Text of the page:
I was born in… well, we can gloss over that. Let’s just say that my childhood was spent in an era of extremes. War and calls for peace dominated the headlines, crooners shared the charts with pop groups, hemlines varied between revelation and medieval and most married women… and God help you if you weren’t… still stayed at home to raise their children.
My mother had already broken that mould by working full-time when I was small. She had grown from a pretty young woman to look like Susan Hayward and dressed like Marilyn Monroe. She had fixed ideas on fashion and it was into this environment that my first stirrings of femininity would flutter.
I was blonde when I was very young, with pale wild waves that were rigorously moulded into an acceptable shape with rollers, curling irons and a back-comb, then glued into submission with lacquer. When I was about seven, the pale golden glory began to darken to a nondescript mousey brown. My mother, whose own enhanced hair colour cycled through several shades of auburn, objected to this and began the application of a vile peroxide product known as ‘Light and Bright’. Not, she would assure me, a hair dye. More of a colour corrector.
Although it was certainly unintentional and even though I was not conscious of it at the time, it was one of those ‘not good enough’ moments that undermine a child’s self-confidence. You begin to believe that who you are must be changed to conform to the ideas of others. All children spend at least part of their childhood wearing clothes others deem appropriate and it is one of the first areas touched by rebellion.
At eleven, all pretensions to sartorial freedom ended with the imposition of the cherry red uniform of the grammar school. The obligation to conform for nine hours a day (including travelling time) was mitigated only by the extremes of the decade that allowed you to wear pretty much anything the rest of the time. There just wasn’t much time left after school and homework.
By the time I was ready for teenagerhood, the decade-that-taste forgot was well underway, and for one brief, glorious moment, it was acceptable, even desirable, to have a wardrobe that contained garments as diverse as leather hotpants, orange suede platforms, white vinyl boots and psychedelic maxi dresses.
Then I started work and uniformity sucked me in once again. The unwritten dress codes of the working world were fairly strict at that time. Few defied them and prospered… especially women. Luckier than most, my first ‘proper job’ required no more than jeans and T-shirt. Being a window dresser, skirts were out of the question as, most of the time, I was either up a ladder or on my knees in a store window. Being part of an ‘artistic’ team, even though the others were men, it was de rigueur to go for colourful embroideries and sequins but even so, there was still the expectation to conform to a particular mould. My own taste was varied… mostly black leather or vivid colours… but it did not include jeans.
Then there was Paris… and I dressed how I damned well pleased. Mainly in red. After arriving in the expected British tweed, it was made apparent that the only expectation was that I had style. Any style… as long as it was my own. For a few brief years, I was able to dress as me. And I loved it.
Then I moved back to England and into the corporate world and became ‘a suit’. The mindset and social requirements can be as restrictive as the clothing and as difficult to escape when you leave that world behind. Off duty and on, there is an unwritten code that proclaims position. Rebellion came only in the height of a hemline and a refusal to wear dark, boring colours although ‘adventurous’ was seldom more than mid blue.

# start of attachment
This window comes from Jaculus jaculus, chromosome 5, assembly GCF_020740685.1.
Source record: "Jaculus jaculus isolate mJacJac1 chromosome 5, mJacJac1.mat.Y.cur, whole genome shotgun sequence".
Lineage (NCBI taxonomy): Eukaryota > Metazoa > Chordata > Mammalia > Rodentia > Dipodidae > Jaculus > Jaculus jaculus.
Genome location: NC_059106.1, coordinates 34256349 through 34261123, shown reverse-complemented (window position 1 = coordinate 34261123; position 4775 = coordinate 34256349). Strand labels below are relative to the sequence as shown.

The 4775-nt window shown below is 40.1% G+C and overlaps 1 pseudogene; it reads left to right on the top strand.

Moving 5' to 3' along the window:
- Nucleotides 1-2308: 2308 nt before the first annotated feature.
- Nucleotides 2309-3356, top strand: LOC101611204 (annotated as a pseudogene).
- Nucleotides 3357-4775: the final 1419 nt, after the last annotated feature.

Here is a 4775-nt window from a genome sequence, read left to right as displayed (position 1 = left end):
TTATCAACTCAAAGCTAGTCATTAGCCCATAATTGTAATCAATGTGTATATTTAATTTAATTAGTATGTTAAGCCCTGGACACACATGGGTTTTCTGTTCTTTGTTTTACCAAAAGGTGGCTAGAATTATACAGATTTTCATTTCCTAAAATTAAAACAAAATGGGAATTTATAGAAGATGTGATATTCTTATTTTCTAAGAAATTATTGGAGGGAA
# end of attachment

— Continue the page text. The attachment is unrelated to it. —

After the horrors of childhood peroxide, I had never dyed my hair. I just left it to grow and occasionally hacked the ends with the meat shears. When I was obliged to leave the corporate world and become a carer, I hacked to some purpose and experimented with various shades of red. Not those auburn reds that might have been acceptable to my mother, but brilliant, obviously fake scarlets and mahoganies, and finally my favourite orange.
It was a brief phase but an important one as I began to realise how little of ‘me’ was allowed to face the world. The clothes were still stuck in the rut of practicality and the expectations of the corporate world still lingered. It is only in recent years that I have thrown caution to the winds and begun to embrace my inner hippy.
My hair once again grows wild… though slower than I would like now and it is peppered with silver. ‘Sparkles’, my granddaughter calls the silver hairs. The hemlines creep ever closer to the ground. The embroideries are more discrete than they were in the 70s. And I’m comfortable. Not just in the flow and drape of the fabrics, but in my skin.
I was lucky. My sons already fondly call me weird, so externalising a little minor weirdness was no big deal. The conservative village where I live might not always agree. The others whose opinion I care for already look beyond the surface… for which I am grateful, as the surface is more than a little worn these days. But I think it is fair to say that love gives us permission to be ourselves.
After decades of conformity, I found that it is as simple as that… a change in the way you choose to present yourself to the world makes all the difference to how you see yourself, to your comfort and self-confidence. After a lifetime of feeling obliged to conform, we probably don’t even think about it much. We are who we have become, through choices… our own and those of others… and necessity. It is not easy to make a change when habit means that you don’t realise that is needed… or when you seek to be what you think those around you would like you to be. Yet how often do we ask? Those who truly care for us, love who we are, not who they would like us to be… or even what they see.